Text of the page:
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Your source for the latest on sustainability, technology and innovation.

Your source for the latest on sustainability, technology and innovation.

4 Things You Should Know About Electronic Recycling

The average American throws away 44 pounds of electronic waste a year–that’s 100 iPhones worth of waste! Furthermore, only about 12.5% of electronic waste is recycled each year. Even though these numbers are staggering, there is a light at the end of the tunnel for the future of electronic recycling. Here are four things you should know. 

electronics at a recycling plant in a pile

1. E-Waste Is Not The Same Thing As E-Scrap

Oftentimes electronic waste and electronic scrap are lumped together under electronic recycling as if the terms are interchangeable. However, this is certainly not the case! While e-waste encompasses the old electronics thrown away to the landfill, e-scrap is electronics that are properly dropped off at a recycling facility. And you don’t need to search too hard to find a facility, either. Some electronics stores like Best Buy will accept your old equipment. These scraps have immense value, whether they are recycled into raw materials or reused into new electronics. Recycling your electronics sustainably is extremely important especially when you consider how detrimental landfills are to the environment, emitting harmful greenhouse gases.

2. E-Scrap Can Be Recycled Into Raw Materials 

Once you give your electronics to an electronic recycling facility, some are deemed too old or broken for reuse and are stripped for raw material. This demanufacturing process begins with the dismantling of computers, mobile devices, TVs, and other electronics. This involves the breakdown and separation of materials like metals, circuit boards, batteries, and hard drives. After demanufacturing, machines shred various materials to reduce their size and to enable further separation to extract metals and plastics. Once the products are dismantled and shredded, their parts are packaged and labeled to ensure safe shipping. These commodities then become the raw materials that can be used in the manufacturing of new products.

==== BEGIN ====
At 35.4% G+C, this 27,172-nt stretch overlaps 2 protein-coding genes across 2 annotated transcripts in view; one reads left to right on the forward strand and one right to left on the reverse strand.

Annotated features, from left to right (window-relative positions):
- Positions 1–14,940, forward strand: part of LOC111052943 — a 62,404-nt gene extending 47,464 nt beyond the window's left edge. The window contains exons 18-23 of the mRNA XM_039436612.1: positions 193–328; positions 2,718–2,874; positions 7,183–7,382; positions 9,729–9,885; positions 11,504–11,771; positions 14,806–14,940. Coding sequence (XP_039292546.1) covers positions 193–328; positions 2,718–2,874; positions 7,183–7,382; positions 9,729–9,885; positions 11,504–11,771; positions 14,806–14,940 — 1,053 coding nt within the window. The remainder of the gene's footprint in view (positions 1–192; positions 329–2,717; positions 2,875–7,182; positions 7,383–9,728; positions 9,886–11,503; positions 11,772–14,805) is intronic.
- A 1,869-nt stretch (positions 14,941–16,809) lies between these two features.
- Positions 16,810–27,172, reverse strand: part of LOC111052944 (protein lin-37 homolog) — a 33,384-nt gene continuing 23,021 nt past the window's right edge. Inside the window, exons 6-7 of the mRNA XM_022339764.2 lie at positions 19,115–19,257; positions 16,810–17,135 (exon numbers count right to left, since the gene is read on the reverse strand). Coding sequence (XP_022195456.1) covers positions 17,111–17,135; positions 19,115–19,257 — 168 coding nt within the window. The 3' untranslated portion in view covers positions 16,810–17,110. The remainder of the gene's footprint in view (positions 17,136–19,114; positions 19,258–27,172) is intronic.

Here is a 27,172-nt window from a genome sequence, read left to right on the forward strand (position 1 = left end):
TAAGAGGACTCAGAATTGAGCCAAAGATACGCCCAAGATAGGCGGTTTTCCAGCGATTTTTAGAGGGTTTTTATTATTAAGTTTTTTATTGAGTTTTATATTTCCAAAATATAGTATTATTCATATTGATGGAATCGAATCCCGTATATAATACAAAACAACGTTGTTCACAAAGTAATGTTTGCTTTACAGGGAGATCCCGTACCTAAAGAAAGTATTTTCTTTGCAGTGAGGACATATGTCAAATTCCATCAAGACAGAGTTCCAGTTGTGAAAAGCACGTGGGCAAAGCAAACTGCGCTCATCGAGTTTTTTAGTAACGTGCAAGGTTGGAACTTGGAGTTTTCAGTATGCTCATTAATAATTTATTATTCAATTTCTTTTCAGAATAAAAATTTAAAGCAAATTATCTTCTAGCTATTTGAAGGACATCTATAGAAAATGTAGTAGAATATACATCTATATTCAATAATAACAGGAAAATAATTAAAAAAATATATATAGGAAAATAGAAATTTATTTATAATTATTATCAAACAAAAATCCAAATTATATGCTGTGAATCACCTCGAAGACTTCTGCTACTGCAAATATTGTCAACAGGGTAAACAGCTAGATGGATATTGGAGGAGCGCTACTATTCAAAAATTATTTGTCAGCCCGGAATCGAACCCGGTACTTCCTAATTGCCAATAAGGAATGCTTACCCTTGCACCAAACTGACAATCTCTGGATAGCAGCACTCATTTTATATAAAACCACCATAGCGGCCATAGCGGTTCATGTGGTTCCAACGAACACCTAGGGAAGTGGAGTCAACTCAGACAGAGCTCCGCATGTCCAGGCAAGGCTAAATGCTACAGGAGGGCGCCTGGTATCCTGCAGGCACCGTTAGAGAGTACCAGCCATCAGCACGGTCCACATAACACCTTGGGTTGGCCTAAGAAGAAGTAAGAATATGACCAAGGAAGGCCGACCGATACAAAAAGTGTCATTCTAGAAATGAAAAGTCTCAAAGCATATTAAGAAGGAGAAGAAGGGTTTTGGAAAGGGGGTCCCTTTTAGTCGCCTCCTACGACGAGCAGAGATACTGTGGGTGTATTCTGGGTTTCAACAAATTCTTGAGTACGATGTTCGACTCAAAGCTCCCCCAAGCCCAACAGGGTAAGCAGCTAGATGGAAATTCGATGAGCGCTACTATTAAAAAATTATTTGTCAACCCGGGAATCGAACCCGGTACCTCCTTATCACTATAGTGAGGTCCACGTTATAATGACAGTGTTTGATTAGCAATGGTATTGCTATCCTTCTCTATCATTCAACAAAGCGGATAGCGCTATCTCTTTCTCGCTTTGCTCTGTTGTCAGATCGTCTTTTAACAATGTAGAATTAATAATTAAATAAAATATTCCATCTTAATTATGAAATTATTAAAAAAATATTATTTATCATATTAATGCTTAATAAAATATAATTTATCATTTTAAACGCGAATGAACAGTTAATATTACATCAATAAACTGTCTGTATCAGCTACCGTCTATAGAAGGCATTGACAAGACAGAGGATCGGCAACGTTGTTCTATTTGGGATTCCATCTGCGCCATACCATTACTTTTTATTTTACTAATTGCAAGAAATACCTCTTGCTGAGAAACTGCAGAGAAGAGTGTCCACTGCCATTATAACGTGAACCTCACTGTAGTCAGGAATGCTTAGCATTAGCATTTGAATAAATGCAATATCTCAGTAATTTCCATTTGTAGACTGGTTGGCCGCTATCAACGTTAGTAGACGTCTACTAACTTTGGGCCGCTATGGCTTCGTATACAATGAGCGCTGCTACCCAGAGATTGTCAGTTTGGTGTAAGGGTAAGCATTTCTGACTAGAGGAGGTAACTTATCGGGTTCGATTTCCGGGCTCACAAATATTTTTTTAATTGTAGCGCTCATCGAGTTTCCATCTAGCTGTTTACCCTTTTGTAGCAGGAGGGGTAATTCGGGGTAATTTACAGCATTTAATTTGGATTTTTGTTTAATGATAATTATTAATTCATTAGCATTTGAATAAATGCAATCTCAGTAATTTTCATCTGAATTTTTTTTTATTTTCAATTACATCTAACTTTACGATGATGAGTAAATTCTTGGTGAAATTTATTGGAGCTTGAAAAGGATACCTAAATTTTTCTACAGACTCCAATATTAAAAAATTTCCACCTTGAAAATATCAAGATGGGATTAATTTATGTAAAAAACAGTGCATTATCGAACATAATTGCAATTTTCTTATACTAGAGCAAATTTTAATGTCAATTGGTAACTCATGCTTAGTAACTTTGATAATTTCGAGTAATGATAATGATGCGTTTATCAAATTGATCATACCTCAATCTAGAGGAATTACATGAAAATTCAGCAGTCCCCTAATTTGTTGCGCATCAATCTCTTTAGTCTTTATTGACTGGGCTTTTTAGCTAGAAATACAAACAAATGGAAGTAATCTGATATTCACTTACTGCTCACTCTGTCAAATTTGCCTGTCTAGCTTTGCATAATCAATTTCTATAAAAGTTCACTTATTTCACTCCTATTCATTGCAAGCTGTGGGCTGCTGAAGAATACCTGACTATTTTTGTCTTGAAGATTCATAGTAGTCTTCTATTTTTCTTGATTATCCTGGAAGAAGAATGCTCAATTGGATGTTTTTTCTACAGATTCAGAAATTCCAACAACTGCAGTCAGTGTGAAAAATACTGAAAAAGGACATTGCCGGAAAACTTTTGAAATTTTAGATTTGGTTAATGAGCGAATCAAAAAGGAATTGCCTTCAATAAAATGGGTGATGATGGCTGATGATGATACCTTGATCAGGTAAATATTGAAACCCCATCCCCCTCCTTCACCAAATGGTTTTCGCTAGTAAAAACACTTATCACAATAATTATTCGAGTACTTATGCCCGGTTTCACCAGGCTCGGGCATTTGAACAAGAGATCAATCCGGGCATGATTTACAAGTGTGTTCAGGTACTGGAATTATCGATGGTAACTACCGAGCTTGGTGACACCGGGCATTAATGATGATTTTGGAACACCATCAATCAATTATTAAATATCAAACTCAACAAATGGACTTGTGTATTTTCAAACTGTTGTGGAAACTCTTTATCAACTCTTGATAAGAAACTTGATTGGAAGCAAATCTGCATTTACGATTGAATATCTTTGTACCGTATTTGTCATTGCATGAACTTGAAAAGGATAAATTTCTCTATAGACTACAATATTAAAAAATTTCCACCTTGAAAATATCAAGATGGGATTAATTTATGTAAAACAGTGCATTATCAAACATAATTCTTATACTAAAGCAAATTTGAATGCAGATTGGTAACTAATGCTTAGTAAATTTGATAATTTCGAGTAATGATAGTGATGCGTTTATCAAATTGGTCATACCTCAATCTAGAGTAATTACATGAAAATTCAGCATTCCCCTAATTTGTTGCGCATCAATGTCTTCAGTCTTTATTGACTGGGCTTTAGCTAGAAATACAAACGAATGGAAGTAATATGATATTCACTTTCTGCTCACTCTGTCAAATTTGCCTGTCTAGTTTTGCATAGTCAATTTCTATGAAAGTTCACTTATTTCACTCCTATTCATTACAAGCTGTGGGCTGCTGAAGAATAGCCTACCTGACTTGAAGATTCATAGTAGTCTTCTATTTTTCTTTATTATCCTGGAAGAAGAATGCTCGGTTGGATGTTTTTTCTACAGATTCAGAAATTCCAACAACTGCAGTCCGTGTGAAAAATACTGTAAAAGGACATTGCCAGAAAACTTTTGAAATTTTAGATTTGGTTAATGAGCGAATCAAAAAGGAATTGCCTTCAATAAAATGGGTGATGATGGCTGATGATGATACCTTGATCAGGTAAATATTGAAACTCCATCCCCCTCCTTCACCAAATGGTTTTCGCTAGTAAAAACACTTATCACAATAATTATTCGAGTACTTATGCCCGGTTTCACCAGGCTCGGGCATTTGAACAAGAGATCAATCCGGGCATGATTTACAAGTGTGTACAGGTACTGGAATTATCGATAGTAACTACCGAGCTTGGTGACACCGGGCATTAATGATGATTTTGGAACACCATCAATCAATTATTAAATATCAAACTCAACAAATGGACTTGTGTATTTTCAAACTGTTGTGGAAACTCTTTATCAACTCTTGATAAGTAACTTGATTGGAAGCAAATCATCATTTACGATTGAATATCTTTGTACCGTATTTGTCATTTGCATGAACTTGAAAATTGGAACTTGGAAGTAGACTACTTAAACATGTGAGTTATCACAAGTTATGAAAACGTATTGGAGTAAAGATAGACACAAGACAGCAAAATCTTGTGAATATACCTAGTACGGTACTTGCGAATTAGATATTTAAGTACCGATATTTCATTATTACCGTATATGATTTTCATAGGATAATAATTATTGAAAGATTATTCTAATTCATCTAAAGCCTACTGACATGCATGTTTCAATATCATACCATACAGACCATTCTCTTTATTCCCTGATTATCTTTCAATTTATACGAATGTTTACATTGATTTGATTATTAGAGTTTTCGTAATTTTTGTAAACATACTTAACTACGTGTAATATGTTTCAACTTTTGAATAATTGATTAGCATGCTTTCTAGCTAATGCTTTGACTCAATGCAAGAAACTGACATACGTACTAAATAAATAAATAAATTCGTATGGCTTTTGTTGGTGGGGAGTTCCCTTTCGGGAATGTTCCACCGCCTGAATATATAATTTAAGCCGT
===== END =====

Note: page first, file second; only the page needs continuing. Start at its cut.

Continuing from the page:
3. You Can Buy Recycled Electronics

Many recycled electronics actually just need a bit of TLC to make them candidates for reuse (truly proving that one person’s trash is another person’s treasure!). This is done by extracting and replacing parts if needed, running numerous tests to guarantee that the machine is 100% working, and completely wiping their memory to ensure data privacy. Once these products are completely repaired and refurbished, they are put online for resale. This is an amazing way to shop sustainably for high-quality and affordable electronic products! pile of old electronics ready for reuse and resale

4. Electronic Recycling Plays A Crucial Role In Our Future

More electronics are sold each year, which means more electronics need to be recycled. In fact, the United Nations estimates that global e-waste volumes could increase by as much as 39% to 74.7 million tons a year by 2030. With this in mind, sustainable e-recycling is more important than ever, and the world is beginning to realize this. The medals from the 2020 Tokyo Olympics were even made entirely from recycled electronics. 

Furthermore, the increasing popularity of electric vehicles will eventually lead to the need to sustainably recycle these cars. The parts of these cars are bigger and more complex than what is found in smaller electronics. Luckily, with the infrastructure already in place to recycle batteries from small electronics, e-recycling companies like Regency Technologies feel that they are up for the challenge. 

To watch electronics get recycled in action, stream Tomorrow World Today’s “The Science Behind Electronics Recycling” on SCIGo and Discovery GO.

Discover the World of Innovation, and uncover how to make your car eco-friendly, how recycled art turns trash into treasure, and how to make game controllers.

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